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Growing concern (and hope) about astronauts’ cognitive health during spaceflight

NASA astro­naut Scott Kel­ly checks out the Microsoft HoloLens aboard a space sta­tion on Feb­ru­ary 20, 2016. (Pho­to by NASA via Get­ty Images)


About the con­cern: Brain MRI scans may help NASA plan safer mis­sions to space (Health Imag­ing):

Not a lot is known about cog­ni­tive impair­ment in humans dur­ing space­flight,” Don­na R. Roberts, MD, Med­ical Uni­ver­si­ty of South Carolina’s Depart­ment of Radi­ol­o­gy, said in a state­ment … Roberts found “wide­spread” changes in brain struc­ture that cor­re­lat­ed with changes in cog­ni­tive per­for­mance and motor skills.

The long-term effects of these brain changes remains unknown, the authors wrote, but based on the find­ings, Roberts argued that NASA needs to change its med­ical pro­to­col…

These find­ings sug­gest that the brain changes seen with micro­grav­i­ty have mea­sur­able behav­ioral con­se­quences,” Roberts and col­leagues explained in the study. “While observed in a rel­a­tive­ly small sam­ple, with some vari­a­tion based on astro­naut demo­graph­ics, these results may have major health sig­nif­i­cance that should be con­sid­ered in space­flight pol­i­cy and plan­ning.”

The full study was pub­lished online in the Amer­i­can Jour­nal of Neu­ro­ra­di­ol­o­gy.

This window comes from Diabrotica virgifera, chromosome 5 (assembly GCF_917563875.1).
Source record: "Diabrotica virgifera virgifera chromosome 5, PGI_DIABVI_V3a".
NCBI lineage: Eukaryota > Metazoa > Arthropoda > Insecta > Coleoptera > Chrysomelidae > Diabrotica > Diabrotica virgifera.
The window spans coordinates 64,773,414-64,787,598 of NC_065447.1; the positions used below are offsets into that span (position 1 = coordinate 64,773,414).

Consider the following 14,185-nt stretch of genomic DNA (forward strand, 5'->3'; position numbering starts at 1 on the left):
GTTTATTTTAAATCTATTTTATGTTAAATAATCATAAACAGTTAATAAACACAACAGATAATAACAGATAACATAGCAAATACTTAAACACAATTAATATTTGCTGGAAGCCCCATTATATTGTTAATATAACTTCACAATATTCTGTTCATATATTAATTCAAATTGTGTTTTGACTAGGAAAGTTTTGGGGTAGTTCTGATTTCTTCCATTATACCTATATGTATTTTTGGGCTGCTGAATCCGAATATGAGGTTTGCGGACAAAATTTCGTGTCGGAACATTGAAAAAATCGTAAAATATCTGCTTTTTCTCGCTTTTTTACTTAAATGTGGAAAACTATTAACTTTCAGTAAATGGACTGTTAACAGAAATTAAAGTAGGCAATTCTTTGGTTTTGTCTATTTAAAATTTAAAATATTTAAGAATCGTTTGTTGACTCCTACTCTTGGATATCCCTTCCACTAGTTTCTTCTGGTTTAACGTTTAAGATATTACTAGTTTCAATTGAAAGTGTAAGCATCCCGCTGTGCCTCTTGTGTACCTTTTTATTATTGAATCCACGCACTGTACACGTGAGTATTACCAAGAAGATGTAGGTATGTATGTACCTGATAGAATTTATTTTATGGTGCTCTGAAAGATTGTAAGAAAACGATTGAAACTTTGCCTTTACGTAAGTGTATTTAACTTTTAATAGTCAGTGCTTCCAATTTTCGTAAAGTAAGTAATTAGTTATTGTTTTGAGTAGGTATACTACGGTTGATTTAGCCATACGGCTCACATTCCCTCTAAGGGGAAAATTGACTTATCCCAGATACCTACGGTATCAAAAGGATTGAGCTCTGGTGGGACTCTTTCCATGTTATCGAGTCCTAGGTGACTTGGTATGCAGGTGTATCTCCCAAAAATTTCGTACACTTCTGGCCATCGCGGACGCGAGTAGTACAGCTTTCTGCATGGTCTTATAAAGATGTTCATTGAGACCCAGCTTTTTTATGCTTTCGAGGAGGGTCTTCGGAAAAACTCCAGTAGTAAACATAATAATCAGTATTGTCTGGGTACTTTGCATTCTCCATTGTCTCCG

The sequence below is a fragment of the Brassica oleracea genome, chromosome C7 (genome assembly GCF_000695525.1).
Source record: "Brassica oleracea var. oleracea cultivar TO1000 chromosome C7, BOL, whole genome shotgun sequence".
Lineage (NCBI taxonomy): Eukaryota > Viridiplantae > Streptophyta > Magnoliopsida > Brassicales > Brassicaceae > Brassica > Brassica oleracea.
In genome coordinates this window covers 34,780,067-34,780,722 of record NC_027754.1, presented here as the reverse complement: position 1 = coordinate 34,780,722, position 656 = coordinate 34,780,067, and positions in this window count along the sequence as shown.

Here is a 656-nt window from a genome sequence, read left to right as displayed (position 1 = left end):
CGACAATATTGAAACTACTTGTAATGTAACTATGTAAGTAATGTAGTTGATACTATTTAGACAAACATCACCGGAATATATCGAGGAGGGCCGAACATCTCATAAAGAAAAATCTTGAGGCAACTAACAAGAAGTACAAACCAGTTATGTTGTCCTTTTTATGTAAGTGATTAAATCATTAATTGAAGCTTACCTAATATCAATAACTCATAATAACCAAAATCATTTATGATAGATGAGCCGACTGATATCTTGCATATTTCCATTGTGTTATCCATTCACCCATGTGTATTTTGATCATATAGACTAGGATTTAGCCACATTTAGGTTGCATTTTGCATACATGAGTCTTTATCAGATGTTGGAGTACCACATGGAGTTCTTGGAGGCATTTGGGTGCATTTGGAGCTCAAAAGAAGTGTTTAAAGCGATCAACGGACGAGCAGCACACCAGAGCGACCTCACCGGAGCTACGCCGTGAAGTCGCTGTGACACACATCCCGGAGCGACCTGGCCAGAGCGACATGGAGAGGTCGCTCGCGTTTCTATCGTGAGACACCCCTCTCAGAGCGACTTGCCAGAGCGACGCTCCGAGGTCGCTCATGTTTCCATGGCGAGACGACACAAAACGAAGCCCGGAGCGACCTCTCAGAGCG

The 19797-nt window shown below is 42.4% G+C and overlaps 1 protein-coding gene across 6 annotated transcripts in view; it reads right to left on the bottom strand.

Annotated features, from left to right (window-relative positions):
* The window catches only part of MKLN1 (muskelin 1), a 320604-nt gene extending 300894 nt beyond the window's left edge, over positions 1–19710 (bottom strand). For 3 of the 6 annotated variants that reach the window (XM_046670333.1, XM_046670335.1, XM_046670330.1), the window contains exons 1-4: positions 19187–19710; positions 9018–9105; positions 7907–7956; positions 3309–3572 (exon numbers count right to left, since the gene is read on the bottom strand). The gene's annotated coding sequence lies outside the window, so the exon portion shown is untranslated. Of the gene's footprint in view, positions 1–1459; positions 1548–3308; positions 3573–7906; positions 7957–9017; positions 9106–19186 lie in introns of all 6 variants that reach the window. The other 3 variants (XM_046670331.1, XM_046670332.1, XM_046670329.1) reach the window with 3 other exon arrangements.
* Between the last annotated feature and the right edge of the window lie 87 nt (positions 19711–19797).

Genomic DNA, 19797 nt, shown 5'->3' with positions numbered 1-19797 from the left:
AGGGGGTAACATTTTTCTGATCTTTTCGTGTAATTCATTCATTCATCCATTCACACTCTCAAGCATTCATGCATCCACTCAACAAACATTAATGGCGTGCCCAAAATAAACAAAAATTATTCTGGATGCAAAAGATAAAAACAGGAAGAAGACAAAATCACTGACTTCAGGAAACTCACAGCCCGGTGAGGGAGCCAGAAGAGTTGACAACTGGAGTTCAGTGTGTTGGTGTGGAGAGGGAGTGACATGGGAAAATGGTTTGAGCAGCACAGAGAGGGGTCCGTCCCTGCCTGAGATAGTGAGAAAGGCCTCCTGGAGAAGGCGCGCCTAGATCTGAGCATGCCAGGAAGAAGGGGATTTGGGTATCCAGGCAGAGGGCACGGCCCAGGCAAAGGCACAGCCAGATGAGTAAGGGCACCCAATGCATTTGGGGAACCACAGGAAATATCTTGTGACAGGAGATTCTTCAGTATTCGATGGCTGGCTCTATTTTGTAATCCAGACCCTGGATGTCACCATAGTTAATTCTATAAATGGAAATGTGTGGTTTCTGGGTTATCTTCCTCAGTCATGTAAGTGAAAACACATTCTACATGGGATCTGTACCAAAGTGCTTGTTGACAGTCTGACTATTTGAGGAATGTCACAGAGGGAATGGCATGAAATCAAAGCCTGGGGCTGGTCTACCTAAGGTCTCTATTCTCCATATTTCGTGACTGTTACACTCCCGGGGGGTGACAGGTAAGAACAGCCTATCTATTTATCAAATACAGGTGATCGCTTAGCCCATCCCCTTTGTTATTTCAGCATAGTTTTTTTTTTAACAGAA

About the hope: How VR, AR could sup­port astro­nauts’ men­tal health in space (Mobi­Health News):

Spend­ing three years in an enclosed space­craft with less than a hand­ful of com­pan­ions is a daunt­ing task — not just phys­i­cal­ly but psy­cho­log­i­cal­ly. How­ev­er, that will be the real­i­ty for the crew going to Mars, a trip which is slat­ed for some time in the next two decades … Aug­ment­ed and vir­tu­al real­i­ty con­tin­u­ous­ly resur­faced at the con­fer­ence as a way to address astro­nauts’ men­tal well­be­ing dur­ing the three-year jour­ney to Mars…

In addi­tion to just mood, we need to think about what is the phys­i­o­log­i­cal impact. What does the radi­a­tion do to cog­ni­tive and behav­ioral func­tion, what does it do to the immune func­tion,” Fab­re said (Edi­tor’s Note: Kristin Fab­re, senior inno­va­tion sci­en­tist at Trans­la­tion­al Research Insti­tute for Space Health). “So, when we are look­ing at a lot of these tech­nolo­gies to gauge cog­ni­tive or behav­ioral well­be­ing, we would also like to have a phys­i­o­log­i­cal ele­ment to it as well. So, tying in mon­i­tor­ing or diag­nos­ing to what is hap­pen­ing on the phys­i­o­log­i­cal lev­el.”

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As seen in The New York Times, The Wall Street Journal, BBC News, CNN, Reuters,  SharpBrains is an independent market research firm tracking how brain science can improve our health and our lives.

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